Reviews of documentary "We Believe in Dinosaurs"

Ark on Opening Day, courtesy of Dan Phelps.

Reviews of “We Believe in Dinosaurs.” Links courtesy of Dan Phelps. Excerpts by me.

“In the end, I liked We Believe in Dinosaurs. Unlike most of you reading this, in the past, I viewed the debate from the Creationist side. On occasion, I’d venture to the other side for education[,] and the facts presented in this film are both fascinating and fair. Brown and Ross smartly bring in local church leaders, who have equally grave concerns about the museum and its problematic existence. Films like this serve as a mirror to Christians to show just how the world sees our actions.” – Alan Ng, Film Threat.

We Believe in Dinosaurs captures a disturbing current in contemporary America, but it’s far from the whole story. There are a few naysayers among the film’s interview subjects — a former creationist who changed his mind and a geologist who tries to debunk the pseudo-science depicted at the museums — but the doc cries out for a few more scientific voices. The directors understandably didn’t want to overwhelm their audience with talking heads, but a few more sage voices would have been welcome.” – Stephen Farber, Hollywood Reporter.

Monica Long Ross and Clayton Brown’s look at the Ark Encounter, Kentucky’s monument to young-earth creationism, highlights the false legitimacy afforded by competent design. Most responsible for that is Patrick Marsh, who created the Jaws ride and whose enthusiastic participation almost feels like a betrayal. Opposite him is beleaguered paleontologist and audience proxy Dan Phelps, whose role in the drama can sometimes feel a little Quixotic, with the Ark standing in for windmills. … I could have done with a a smidgen of humor in a film about people who believe dinosaurs lived a few thousand years ago.” – Arlin Goldin, Film Inquiry.

“And while the film checks all the boxes you expect from a documentary about this issue, with interviews with believers and non-believers alike, by trying to cover such a massive story (both figuratively and literally) ‘Dinosaurs’ spreads itself so thin and loses its grip on the basics of storytelling.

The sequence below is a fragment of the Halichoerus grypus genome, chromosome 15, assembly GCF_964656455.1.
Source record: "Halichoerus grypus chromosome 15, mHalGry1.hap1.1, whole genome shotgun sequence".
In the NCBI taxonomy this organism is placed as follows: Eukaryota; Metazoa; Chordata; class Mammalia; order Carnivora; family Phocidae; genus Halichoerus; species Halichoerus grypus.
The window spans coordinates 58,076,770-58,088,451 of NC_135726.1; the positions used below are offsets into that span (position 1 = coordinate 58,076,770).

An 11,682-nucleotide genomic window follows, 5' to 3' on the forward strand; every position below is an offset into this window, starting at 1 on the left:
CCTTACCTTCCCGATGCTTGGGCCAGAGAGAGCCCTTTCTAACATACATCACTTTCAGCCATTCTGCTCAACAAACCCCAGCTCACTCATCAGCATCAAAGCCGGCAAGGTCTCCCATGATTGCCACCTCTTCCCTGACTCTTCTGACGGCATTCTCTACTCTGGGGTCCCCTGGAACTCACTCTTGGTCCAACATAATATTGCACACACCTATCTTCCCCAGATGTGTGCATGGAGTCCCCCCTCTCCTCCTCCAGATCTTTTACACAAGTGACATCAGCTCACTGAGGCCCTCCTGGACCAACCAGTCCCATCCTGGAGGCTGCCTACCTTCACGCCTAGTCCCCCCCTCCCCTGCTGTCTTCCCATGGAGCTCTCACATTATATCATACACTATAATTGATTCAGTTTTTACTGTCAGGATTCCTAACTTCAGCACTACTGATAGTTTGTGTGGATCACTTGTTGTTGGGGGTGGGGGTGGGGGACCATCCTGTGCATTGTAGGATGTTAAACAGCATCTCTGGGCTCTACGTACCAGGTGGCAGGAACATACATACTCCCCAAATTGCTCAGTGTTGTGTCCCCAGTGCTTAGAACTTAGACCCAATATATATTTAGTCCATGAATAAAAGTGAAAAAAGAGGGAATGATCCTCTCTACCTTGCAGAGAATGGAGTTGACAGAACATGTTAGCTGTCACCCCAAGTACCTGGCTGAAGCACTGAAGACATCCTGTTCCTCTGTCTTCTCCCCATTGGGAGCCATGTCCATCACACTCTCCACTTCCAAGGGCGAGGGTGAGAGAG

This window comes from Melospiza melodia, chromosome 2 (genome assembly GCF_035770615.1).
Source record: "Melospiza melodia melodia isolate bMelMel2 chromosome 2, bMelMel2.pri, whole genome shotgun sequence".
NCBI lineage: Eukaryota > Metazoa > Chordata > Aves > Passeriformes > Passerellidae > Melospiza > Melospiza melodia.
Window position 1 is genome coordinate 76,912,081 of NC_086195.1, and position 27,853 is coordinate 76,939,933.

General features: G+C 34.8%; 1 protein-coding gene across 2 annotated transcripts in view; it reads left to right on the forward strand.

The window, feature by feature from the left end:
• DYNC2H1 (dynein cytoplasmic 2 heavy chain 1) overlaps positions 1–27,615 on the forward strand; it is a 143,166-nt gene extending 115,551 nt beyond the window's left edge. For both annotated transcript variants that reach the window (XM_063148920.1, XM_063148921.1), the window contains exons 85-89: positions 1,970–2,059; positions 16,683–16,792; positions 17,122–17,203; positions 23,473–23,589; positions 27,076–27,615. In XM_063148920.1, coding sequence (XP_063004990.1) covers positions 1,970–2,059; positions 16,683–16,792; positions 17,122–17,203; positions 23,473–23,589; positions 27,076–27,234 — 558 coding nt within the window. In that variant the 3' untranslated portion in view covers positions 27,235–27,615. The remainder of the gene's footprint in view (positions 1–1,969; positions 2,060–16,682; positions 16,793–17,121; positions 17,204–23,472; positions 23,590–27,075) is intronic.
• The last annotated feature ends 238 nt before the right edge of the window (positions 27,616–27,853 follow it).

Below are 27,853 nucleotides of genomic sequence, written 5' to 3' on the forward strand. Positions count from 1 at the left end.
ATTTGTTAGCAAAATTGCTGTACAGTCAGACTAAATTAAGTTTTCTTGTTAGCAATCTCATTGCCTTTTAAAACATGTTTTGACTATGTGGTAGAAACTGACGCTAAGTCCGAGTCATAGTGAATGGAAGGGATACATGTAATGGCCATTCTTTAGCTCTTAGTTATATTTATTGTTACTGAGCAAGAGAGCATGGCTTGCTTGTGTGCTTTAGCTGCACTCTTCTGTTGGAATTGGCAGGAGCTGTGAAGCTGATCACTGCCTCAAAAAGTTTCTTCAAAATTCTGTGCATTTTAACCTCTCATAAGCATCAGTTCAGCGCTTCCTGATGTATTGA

“If “We Believe in Dinosaurs” has one saving grace, it’s the subjects that are interviewed. From artists that sculpt the titular beasts that will populate the 510-foot long, 51-foot high Ark to a former creationist that is struggling with his own personal beliefs to a lonely, non-believing paleontologist that makes it his life’s mission to be the thorn in Ken Ham’s side, Brown and Ross have culled together a group of characters that are sincere, open, and above all, fascinating.

“The best of the group, without a doubt, is Dan Phelps, the aforementioned paleontologist and one-man army against the Ark Encounter exhibit. ‘Dinosaurs’ paints a portrait of a man who loves science from an early age and illustrates his day-to-day life, foraging for interesting specimens on the side of the highway. ‘Dinosaurs’ helps you get to know Phelps on a very deep level through his actions and his own words, and it’s an utter joy to behold. …

“Ultimately, the film struggles with its ambition. Brown and Ross attempt to tell the entire story of the Ark Encounter, down to every nail used to build the boat and every legal battle fought to ensure specific tax incentives. When the credits finally roll, and there is even more information being fed into your eyeballs—it’s just too much.” – Charles Barfield, The Playlist.

“The multi-year journey features a number of fascinating and complex personalities, including Dan Phelps, a geologist and head of the Kentucky Paleontology Society who serves as a frequent and vocal critic of the museum’s faulty science; David MacMillan, a former creationist who could no longer reconcile his beliefs with the facts of the real world; and the Tri-State Free Thinkers, an atheist group who show up on opening day to protest the museum’s message of “incest and genocide,” for which a conservative radio host condemns their leader to an eternity of damnation.

“Notably absent are any direct interviews with Ken Ham, founder of Answers in Genesis, ….